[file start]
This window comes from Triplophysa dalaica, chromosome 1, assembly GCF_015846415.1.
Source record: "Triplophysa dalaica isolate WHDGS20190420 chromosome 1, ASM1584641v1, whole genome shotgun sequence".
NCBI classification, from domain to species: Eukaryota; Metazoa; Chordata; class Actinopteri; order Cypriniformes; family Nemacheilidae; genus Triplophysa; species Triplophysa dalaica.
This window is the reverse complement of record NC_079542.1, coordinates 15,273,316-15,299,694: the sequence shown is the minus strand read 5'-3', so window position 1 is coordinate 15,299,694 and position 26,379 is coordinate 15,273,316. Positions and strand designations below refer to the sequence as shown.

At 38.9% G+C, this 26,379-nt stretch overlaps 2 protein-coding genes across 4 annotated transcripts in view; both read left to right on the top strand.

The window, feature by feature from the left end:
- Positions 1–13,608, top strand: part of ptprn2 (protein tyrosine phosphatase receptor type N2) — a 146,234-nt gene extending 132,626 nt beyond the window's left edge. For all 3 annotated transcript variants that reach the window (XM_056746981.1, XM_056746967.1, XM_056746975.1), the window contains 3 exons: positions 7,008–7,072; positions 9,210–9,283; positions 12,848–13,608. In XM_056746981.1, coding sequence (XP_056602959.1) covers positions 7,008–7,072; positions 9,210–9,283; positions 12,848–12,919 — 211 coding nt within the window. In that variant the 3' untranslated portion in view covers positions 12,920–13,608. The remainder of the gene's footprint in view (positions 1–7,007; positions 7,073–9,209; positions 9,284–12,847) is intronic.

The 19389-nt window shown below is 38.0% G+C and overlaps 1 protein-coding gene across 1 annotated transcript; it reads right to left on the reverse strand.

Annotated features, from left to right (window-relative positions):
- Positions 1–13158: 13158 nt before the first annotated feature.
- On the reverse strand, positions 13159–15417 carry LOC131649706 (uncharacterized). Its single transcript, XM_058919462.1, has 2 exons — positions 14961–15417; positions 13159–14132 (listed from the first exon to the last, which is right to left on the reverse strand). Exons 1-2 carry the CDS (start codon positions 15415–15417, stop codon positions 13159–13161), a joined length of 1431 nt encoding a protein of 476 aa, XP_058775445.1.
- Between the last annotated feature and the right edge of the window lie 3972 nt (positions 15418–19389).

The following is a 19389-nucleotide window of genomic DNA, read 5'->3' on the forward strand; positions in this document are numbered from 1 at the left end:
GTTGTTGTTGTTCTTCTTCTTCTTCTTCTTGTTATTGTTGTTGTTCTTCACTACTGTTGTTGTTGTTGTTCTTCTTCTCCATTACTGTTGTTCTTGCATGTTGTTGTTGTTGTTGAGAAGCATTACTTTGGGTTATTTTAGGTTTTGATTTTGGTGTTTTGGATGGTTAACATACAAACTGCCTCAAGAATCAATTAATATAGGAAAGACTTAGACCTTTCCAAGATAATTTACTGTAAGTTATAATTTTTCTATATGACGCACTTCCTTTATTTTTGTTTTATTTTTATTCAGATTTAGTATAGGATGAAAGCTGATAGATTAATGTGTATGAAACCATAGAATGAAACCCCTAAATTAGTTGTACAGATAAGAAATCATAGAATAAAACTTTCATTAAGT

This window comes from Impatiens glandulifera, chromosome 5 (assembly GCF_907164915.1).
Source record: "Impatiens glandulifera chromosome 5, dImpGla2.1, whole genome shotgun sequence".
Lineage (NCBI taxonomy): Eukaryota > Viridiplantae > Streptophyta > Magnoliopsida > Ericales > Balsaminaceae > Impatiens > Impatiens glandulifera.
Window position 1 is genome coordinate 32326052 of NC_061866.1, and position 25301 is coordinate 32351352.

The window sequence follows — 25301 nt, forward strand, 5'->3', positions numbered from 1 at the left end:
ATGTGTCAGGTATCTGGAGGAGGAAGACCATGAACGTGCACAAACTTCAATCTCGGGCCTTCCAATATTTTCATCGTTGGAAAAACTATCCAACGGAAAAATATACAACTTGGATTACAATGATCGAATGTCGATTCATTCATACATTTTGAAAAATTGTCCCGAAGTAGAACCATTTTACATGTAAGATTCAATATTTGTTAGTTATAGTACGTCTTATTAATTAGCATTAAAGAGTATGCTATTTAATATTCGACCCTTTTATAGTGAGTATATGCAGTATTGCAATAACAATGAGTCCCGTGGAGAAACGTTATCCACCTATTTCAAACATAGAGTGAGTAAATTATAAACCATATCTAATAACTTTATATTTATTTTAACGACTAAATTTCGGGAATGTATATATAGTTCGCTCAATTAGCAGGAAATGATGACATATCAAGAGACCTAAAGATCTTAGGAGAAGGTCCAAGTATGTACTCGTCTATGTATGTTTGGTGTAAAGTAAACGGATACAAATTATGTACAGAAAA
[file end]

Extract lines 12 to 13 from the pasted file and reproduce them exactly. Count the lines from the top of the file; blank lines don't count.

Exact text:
- Between the last annotated feature and the right edge of the window lie 3972 nt (positions 15418–19389).

The following is a 19389-nucleotide window of genomic DNA, read 5'->3' on the forward strand; positions in this document are numbered from 1 at the left end: